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No big deal. Co-existence of precision bred and other crops in England 

Julian Sturdy MP

May 2024

Science for Sustainable Agriculture

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Arable farmer and politician Julian Sturdy MP outlines the recommendations of a new policy paper issued by the All-Party Parliamentary Group on Science and Technology in Agriculture, which concludes that farm-level co-existence between precision bred and other crops in England can be delivered through existing, well-established arrangements for meeting the quality and purity specifications of different end-markets. He also joins calls for more targeted action from the next Government to help registered organic producers source genuine organic seed, and so reduce their dependence on emergency use of non-organic seed.


Earlier this month, the All-Party Parliamentary Group on Science and Technology in Agriculture published a policy paper focusing on the issue of farm-level co-existence between new precision bred (PB) and other crops in England.


This follows the passing into law of the Genetic Technology (Precision Breeding) Act 2023 and the likelihood that, over the coming years, farmers in England will have the choice to grow crop varieties improved using precision breeding techniques such as CRISPR gene editing.


It also follows exaggerated claims from organic groups opposed to precision breeding that the introduction of PB crops could cause severe economic disruption to the UK’s £3 billion organic market, and undermine the viability of Britain’s organic farmers and food businesses.


Our aim in producing the policy paper, with input from experts along the UK crop production and processing chain, is to support informed discussion of the practical considerations needed to deliver effective co-existence, and so minimise concerns over unwanted mixing of seed or harvested crops destined for different market outlets.


Many examples already exist of farmers and supply chains successfully managing co-existence to meet both statutory and commercial specifications, for example in the production of high purity certified seed, the segregation of food grade and non-food crops, and the delivery of variety-specific consignments to meet customer requirements.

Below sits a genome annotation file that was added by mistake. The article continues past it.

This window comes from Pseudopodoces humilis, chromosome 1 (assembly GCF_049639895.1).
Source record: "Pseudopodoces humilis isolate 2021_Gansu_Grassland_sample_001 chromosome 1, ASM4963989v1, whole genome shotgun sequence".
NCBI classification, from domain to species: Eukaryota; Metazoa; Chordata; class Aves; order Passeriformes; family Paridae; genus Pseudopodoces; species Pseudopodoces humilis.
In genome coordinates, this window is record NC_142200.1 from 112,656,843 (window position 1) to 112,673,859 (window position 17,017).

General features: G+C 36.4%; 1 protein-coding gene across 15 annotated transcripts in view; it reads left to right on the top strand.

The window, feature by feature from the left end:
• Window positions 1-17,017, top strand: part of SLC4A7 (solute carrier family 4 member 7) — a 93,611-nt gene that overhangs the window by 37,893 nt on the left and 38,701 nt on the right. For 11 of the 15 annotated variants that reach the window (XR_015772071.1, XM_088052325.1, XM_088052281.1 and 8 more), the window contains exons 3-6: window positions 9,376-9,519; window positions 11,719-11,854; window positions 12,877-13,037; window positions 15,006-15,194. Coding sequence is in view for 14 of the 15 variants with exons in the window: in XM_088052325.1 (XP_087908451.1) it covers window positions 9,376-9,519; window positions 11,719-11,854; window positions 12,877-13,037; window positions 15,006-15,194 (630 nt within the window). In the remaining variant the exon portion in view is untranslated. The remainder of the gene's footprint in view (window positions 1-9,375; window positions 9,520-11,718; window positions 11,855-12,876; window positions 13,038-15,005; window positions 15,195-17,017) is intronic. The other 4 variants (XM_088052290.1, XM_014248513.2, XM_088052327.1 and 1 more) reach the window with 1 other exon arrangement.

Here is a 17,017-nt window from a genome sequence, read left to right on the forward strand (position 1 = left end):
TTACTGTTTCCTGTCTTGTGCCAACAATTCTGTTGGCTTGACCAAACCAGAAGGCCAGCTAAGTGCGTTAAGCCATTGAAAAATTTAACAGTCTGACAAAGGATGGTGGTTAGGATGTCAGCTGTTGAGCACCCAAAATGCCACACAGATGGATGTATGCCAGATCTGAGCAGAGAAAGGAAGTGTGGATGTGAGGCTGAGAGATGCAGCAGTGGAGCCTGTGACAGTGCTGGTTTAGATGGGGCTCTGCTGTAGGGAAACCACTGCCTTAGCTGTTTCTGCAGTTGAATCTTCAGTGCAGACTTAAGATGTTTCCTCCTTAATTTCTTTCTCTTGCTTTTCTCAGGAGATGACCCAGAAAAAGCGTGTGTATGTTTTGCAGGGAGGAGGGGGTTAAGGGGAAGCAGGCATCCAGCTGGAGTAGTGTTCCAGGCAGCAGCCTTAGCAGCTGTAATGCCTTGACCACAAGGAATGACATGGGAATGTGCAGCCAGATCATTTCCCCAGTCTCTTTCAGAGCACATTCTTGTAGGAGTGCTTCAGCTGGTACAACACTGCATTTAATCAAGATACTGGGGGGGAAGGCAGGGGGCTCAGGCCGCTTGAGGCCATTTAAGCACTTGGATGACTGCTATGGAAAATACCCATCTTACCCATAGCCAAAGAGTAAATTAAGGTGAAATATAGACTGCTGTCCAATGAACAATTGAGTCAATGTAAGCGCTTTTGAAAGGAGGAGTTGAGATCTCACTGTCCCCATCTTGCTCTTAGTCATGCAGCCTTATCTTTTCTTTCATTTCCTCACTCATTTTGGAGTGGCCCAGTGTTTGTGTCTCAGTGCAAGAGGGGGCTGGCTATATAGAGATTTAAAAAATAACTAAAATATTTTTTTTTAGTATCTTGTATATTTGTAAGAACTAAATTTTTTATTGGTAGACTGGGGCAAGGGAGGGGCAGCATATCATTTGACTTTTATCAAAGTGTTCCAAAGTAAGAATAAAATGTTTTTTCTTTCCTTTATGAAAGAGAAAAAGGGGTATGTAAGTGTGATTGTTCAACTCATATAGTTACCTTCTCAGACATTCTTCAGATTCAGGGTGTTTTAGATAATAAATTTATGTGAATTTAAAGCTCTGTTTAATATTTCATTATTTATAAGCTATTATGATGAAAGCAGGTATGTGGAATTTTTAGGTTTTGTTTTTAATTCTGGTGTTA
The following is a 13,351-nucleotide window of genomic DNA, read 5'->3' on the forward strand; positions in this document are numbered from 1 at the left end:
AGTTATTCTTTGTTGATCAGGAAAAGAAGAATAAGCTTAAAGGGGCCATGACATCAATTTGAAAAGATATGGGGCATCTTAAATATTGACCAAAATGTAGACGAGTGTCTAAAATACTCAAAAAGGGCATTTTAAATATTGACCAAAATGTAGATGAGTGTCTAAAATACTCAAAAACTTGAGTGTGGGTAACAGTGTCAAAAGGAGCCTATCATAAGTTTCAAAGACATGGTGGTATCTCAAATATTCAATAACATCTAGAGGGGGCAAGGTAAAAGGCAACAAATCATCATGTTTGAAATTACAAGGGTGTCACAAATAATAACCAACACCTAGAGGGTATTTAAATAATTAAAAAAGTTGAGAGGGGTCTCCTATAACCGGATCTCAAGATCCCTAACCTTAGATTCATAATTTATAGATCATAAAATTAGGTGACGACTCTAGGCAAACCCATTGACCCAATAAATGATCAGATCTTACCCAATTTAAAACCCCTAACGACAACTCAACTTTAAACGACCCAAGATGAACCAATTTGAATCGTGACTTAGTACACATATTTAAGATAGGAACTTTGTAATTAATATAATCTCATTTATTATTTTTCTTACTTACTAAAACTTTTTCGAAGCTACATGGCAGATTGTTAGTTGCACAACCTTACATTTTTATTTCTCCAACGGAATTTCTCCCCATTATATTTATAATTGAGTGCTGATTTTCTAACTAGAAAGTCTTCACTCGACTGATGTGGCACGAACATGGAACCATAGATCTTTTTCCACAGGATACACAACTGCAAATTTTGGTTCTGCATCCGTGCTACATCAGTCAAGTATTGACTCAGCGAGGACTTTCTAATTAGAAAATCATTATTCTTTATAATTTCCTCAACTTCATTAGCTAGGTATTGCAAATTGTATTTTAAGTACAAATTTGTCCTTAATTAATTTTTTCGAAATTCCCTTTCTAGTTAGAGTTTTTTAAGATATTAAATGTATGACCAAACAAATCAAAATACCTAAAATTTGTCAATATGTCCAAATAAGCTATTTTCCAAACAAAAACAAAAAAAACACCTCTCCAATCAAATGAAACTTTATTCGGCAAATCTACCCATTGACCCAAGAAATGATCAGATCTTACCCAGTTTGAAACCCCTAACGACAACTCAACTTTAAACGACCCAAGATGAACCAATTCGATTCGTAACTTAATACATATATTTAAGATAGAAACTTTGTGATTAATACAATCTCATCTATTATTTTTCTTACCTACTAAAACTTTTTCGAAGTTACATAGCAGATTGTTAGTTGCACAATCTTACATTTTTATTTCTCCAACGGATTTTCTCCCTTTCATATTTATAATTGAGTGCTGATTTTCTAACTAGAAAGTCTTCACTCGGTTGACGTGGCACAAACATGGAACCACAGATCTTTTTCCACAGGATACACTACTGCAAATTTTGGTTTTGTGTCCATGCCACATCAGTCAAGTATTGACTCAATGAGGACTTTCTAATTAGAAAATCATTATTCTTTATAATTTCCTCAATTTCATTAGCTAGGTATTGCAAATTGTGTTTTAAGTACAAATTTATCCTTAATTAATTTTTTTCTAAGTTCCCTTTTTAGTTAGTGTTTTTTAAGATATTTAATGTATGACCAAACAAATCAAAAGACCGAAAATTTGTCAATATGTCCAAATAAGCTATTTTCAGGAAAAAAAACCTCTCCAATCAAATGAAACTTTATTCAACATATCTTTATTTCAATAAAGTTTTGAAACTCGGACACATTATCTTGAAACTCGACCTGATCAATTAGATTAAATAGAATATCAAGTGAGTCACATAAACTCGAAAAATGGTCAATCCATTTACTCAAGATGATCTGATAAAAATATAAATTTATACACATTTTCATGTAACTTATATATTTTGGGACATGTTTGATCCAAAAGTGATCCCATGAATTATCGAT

So, we don’t need to reinvent the wheel.


In developing proportionate co-existence arrangements to support the introduction of PB crops, our policy paper also identifies a number of guiding principles, reflecting established practical, commercial and legal precedents, eg:


1. Co-existence is not a safety issue

Co-existence is not concerned with issues of safety to health or the environment, which are addressed in law through the Precision Breeding Act and associated food, environmental  and seeds marketing legislation. The Act establishes that growing approved PB crops should not be treated any differently from growing conventionally bred, non-PB crops.    

2. Co-existence measures will be determined by (differentiated) market demand

Farmers in England will only choose to grow PB crops if it makes economic sense, and if there is market demand. Similarly, the need for co-existence measures will only arise if there is differentiated market demand for PB and non-PB crops. In each case, the level of market differentiation will determine the nature (and cost) of co-existence arrangements.  


3. Co-existence is not a new concept

The UK crop production and supply chain has long-established practices enabling sexually compatible species to be planted, grown, harvested and delivered to meet the quality and purity specifications of a range of different end-markets. For example:


-  Certified seed and non-seed crops

-  Sweetcorn and forage maize

-  Industrial and food grade oilseed rape

-  Feed wheat and breadmaking wheat


These same practices are equally applicable in the context of PB crop production.


4. Zero presence is not achievable, but practical tolerance thresholds work

No sector of agriculture operates to, or can claim, 100% purity. In every crop sector, from certified seed to mainstream commodity production, practical tolerance levels are applied to define a crop’s end-use quality and value according, for example, to its varietal purity or freedom from unwanted material.


5. Co-existence is a two-way street

Since farming takes place in the open air, co-existence involves mutual co-operation and communication between farmers who share a vested interest in delivering products to meet their customers’ requirements.


6. Good neighbourliness is essential for effective co-existence, but PB growers cannot reasonably be expected to bear responsibility for the self-imposed marketing standards of others

In cases of dispute, relevant legal precedents establish that where niche or premium operators set standards which go above and beyond the legal norm, they must bear the primary responsibility for ensuring the necessary co-existence measures are followed.